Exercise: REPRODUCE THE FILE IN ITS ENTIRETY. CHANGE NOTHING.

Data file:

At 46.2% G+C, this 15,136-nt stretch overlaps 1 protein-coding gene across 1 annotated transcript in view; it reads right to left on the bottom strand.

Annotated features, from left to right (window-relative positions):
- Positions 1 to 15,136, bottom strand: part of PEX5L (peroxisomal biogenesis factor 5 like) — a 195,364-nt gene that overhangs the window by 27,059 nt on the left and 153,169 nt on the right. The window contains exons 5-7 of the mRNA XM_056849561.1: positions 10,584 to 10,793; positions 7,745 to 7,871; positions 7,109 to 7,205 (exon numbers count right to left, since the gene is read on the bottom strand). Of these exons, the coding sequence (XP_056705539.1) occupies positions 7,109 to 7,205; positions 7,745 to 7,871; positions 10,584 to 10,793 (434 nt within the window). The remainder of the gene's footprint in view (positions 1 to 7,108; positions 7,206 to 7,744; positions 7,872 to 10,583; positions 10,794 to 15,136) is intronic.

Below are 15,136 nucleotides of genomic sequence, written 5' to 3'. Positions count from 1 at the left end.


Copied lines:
At 46.2% G+C, this 15,136-nt stretch overlaps 1 protein-coding gene across 1 annotated transcript in view; it reads right to left on the bottom strand.

Annotated features, from left to right (window-relative positions):
- Positions 1 to 15,136, bottom strand: part of PEX5L (peroxisomal biogenesis factor 5 like) — a 195,364-nt gene that overhangs the window by 27,059 nt on the left and 153,169 nt on the right. The window contains exons 5-7 of the mRNA XM_056849561.1: positions 10,584 to 10,793; positions 7,745 to 7,871; positions 7,109 to 7,205 (exon numbers count right to left, since the gene is read on the bottom strand). Of these exons, the coding sequence (XP_056705539.1) occupies positions 7,109 to 7,205; positions 7,745 to 7,871; positions 10,584 to 10,793 (434 nt within the window). The remainder of the gene's footprint in view (positions 1 to 7,108; positions 7,206 to 7,744; positions 7,872 to 10,583; positions 10,794 to 15,136) is intronic.

Below are 15,136 nucleotides of genomic sequence, written 5' to 3'. Positions count from 1 at the left end.